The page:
Jan 19, 2010
Dec 8, 2009
Dec 8, 2009
Jan 19, 2010
Dec 8, 2009
Jan 19, 2010
Dec 8, 2009
Jan 19, 2010
Dec 8, 2009
Jan 19, 2010
Jan 19, 2010
Jan 19, 2010
Jan 19, 2010
Jan 19, 2010
Jan 19, 2010
Jan 19, 2010
Jan 19, 2010

Lily and Butterflies

Lily and Butterflies

萱蝶

1300s

Liu Shanshou 劉善守

(Chinese, active 1300s)

Hanging scroll, ink on silk

Image: 160 x 58.4 cm (63 x 23 in.)

Purchase from the J. H. Wade Fund 1971.132

Location

Did you know?

The bird is the Chinese wagtail (motacilla chinensis).

Description

The bird is represented in pale ink, probably sketched in before the darker ink was used to finish the rock. Like the butterfly and moth above, his tail feathers echo the bamboo as well as the leaves and petals of the flowers. The Chinese wagtail can connote brotherly love. The daylily was used for various pharmaceutical purposes, especially for deadening pain in childbirth. It was also considered efficacious in relieving grief and aiding in the production of sons. The lily is in fact the real subject of this painting: it is the common symbol for motherly love. Hence, the lingering of the butterfly over a lily can signify a son's love, devotion, and yearning for his mother—the refuge from worldly woes.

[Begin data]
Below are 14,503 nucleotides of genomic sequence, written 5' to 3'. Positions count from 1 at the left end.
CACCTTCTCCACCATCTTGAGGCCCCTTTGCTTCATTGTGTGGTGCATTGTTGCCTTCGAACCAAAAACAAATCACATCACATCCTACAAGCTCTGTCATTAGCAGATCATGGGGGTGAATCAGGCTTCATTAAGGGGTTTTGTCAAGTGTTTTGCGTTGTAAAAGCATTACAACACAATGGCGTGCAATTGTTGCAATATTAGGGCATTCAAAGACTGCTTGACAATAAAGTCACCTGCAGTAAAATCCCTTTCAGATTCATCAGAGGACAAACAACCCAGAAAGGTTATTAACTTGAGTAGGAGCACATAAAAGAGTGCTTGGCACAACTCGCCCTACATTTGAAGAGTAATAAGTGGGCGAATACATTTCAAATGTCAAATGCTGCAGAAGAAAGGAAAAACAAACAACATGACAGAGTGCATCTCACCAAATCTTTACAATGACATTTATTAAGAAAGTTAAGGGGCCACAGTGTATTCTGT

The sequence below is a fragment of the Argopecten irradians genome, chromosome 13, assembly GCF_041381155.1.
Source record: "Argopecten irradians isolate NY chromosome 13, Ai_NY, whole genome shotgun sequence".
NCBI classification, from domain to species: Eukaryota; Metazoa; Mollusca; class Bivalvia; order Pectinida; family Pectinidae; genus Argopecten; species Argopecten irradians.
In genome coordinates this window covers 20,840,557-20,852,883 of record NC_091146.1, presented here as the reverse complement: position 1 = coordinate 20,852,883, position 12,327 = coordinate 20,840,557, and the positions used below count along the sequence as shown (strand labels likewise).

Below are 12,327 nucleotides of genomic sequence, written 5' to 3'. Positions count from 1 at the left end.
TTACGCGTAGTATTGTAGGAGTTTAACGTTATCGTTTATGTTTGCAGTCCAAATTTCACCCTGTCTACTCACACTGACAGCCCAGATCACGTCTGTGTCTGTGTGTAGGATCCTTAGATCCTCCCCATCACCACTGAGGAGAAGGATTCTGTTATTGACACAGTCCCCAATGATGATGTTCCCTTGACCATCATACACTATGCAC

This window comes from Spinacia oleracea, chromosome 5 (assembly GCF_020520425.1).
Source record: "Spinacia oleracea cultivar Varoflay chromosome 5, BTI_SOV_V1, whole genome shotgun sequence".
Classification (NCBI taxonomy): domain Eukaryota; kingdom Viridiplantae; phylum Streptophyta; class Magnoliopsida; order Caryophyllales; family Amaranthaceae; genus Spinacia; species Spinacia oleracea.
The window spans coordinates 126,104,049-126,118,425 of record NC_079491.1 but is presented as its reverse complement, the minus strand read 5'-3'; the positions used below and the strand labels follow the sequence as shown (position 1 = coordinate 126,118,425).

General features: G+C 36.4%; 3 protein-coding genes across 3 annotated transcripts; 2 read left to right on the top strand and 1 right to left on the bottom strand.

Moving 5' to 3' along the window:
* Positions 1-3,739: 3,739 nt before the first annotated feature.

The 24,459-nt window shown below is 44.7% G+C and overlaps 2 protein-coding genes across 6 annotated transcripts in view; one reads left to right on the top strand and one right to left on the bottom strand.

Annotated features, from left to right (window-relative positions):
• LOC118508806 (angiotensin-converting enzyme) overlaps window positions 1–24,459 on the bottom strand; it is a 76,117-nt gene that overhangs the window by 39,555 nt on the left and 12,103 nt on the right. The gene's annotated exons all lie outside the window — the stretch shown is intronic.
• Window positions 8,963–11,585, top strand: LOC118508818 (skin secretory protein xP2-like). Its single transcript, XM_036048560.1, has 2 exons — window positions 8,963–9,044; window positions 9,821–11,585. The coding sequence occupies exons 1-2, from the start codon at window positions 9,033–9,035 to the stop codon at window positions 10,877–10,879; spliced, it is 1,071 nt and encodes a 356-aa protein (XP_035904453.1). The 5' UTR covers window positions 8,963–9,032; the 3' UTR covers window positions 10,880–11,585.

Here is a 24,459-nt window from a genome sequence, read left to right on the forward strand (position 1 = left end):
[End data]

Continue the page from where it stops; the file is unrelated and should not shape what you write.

See also

Contact us

The information about this object, including provenance information, is based on historic information and may not be currently accurate or complete. Research on objects is an ongoing process, but the information about this object may not reflect the most current information available to CMA. If you notice a mistake or have additional information about this object, please email collectionsdata@clevelandart.org.

To request more information about this object, study images, or bibliography, contact the Ingalls Library Reference Desk.

Request a digital file from Image Services that is not available through CC0, a detail image, or any image with a color bar. If you have questions about requesting an image, please email imageservices@clevelandart.org.